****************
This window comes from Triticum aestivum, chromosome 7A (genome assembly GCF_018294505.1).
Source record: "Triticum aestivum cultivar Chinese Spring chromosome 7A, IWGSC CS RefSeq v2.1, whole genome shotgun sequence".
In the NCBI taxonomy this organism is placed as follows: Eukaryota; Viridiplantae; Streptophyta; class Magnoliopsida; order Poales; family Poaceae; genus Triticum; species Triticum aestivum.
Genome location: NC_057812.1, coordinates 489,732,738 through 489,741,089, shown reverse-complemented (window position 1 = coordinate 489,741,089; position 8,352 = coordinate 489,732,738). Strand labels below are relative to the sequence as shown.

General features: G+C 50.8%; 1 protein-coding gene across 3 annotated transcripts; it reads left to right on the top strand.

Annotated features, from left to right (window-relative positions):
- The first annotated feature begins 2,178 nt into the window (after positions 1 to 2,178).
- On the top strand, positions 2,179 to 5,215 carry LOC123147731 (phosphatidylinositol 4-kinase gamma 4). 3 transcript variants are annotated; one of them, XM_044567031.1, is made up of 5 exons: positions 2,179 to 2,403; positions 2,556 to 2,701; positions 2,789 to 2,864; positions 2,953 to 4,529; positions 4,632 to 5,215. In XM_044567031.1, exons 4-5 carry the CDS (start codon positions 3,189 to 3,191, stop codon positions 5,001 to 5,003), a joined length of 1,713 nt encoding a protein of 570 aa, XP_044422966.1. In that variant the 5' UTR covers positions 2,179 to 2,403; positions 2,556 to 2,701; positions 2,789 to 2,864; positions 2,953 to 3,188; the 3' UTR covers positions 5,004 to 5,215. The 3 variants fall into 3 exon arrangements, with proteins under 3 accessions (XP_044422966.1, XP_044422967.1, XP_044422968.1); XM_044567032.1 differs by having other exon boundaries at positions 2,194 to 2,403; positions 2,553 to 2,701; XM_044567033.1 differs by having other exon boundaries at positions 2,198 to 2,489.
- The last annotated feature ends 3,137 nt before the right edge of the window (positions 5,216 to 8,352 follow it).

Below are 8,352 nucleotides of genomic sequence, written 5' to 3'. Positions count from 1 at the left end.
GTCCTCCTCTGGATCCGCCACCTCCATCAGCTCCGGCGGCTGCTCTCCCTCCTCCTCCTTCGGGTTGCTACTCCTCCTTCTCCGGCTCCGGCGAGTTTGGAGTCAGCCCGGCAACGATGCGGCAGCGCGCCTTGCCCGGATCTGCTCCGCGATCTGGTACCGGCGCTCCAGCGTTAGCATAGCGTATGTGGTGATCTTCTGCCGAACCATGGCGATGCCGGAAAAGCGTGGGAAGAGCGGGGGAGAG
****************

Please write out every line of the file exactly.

This window comes from Triticum aestivum, chromosome 7A (genome assembly GCF_018294505.1).
Source record: "Triticum aestivum cultivar Chinese Spring chromosome 7A, IWGSC CS RefSeq v2.1, whole genome shotgun sequence".
In the NCBI taxonomy this organism is placed as follows: Eukaryota; Viridiplantae; Streptophyta; class Magnoliopsida; order Poales; family Poaceae; genus Triticum; species Triticum aestivum.
Genome location: NC_057812.1, coordinates 489,732,738 through 489,741,089, shown reverse-complemented (window position 1 = coordinate 489,741,089; position 8,352 = coordinate 489,732,738). Strand labels below are relative to the sequence as shown.

General features: G+C 50.8%; 1 protein-coding gene across 3 annotated transcripts; it reads left to right on the top strand.

Annotated features, from left to right (window-relative positions):
- The first annotated feature begins 2,178 nt into the window (after positions 1 to 2,178).
- On the top strand, positions 2,179 to 5,215 carry LOC123147731 (phosphatidylinositol 4-kinase gamma 4). 3 transcript variants are annotated; one of them, XM_044567031.1, is made up of 5 exons: positions 2,179 to 2,403; positions 2,556 to 2,701; positions 2,789 to 2,864; positions 2,953 to 4,529; positions 4,632 to 5,215. In XM_044567031.1, exons 4-5 carry the CDS (start codon positions 3,189 to 3,191, stop codon positions 5,001 to 5,003), a joined length of 1,713 nt encoding a protein of 570 aa, XP_044422966.1. In that variant the 5' UTR covers positions 2,179 to 2,403; positions 2,556 to 2,701; positions 2,789 to 2,864; positions 2,953 to 3,188; the 3' UTR covers positions 5,004 to 5,215. The 3 variants fall into 3 exon arrangements, with proteins under 3 accessions (XP_044422966.1, XP_044422967.1, XP_044422968.1); XM_044567032.1 differs by having other exon boundaries at positions 2,194 to 2,403; positions 2,553 to 2,701; XM_044567033.1 differs by having other exon boundaries at positions 2,198 to 2,489.
- The last annotated feature ends 3,137 nt before the right edge of the window (positions 5,216 to 8,352 follow it).

Below are 8,352 nucleotides of genomic sequence, written 5' to 3'. Positions count from 1 at the left end.
GTCCTCCTCTGGATCCGCCACCTCCATCAGCTCCGGCGGCTGCTCTCCCTCCTCCTCCTTCGGGTTGCTACTCCTCCTTCTCCGGCTCCGGCGAGTTTGGAGTCAGCCCGGCAACGATGCGGCAGCGCGCCTTGCCCGGATCTGCTCCGCGATCTGGTACCGGCGCTCCAGCGTTAGCATAGCGTATGTGGTGATCTTCTGCCGAACCATGGCGATGCCGGAAAAGCGTGGGAAGAGCGGGGGAGAG